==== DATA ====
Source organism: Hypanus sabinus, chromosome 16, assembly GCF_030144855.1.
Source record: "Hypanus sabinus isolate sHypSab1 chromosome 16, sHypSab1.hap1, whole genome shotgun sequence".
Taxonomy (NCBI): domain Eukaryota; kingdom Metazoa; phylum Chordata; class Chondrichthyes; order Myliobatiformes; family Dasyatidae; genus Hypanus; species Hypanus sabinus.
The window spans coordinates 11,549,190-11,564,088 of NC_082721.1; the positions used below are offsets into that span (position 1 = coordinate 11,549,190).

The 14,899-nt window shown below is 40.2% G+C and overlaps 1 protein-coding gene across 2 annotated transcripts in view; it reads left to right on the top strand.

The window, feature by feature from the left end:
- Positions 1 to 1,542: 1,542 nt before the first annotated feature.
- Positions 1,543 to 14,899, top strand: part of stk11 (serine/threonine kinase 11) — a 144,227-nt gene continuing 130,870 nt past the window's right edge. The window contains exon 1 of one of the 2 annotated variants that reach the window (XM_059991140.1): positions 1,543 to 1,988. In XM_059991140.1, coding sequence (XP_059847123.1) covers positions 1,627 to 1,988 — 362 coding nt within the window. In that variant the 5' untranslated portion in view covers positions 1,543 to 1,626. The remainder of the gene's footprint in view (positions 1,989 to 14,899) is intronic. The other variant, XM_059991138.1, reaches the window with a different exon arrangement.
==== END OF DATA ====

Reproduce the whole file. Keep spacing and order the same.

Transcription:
Source organism: Hypanus sabinus, chromosome 16, assembly GCF_030144855.1.
Source record: "Hypanus sabinus isolate sHypSab1 chromosome 16, sHypSab1.hap1, whole genome shotgun sequence".
Taxonomy (NCBI): domain Eukaryota; kingdom Metazoa; phylum Chordata; class Chondrichthyes; order Myliobatiformes; family Dasyatidae; genus Hypanus; species Hypanus sabinus.
The window spans coordinates 11,549,190-11,564,088 of NC_082721.1; the positions used below are offsets into that span (position 1 = coordinate 11,549,190).

The 14,899-nt window shown below is 40.2% G+C and overlaps 1 protein-coding gene across 2 annotated transcripts in view; it reads left to right on the top strand.

The window, feature by feature from the left end:
- Positions 1 to 1,542: 1,542 nt before the first annotated feature.
- Positions 1,543 to 14,899, top strand: part of stk11 (serine/threonine kinase 11) — a 144,227-nt gene continuing 130,870 nt past the window's right edge. The window contains exon 1 of one of the 2 annotated variants that reach the window (XM_059991140.1): positions 1,543 to 1,988. In XM_059991140.1, coding sequence (XP_059847123.1) covers positions 1,627 to 1,988 — 362 coding nt within the window. In that variant the 5' untranslated portion in view covers positions 1,543 to 1,626. The remainder of the gene's footprint in view (positions 1,989 to 14,899) is intronic. The other variant, XM_059991138.1, reaches the window with a different exon arrangement.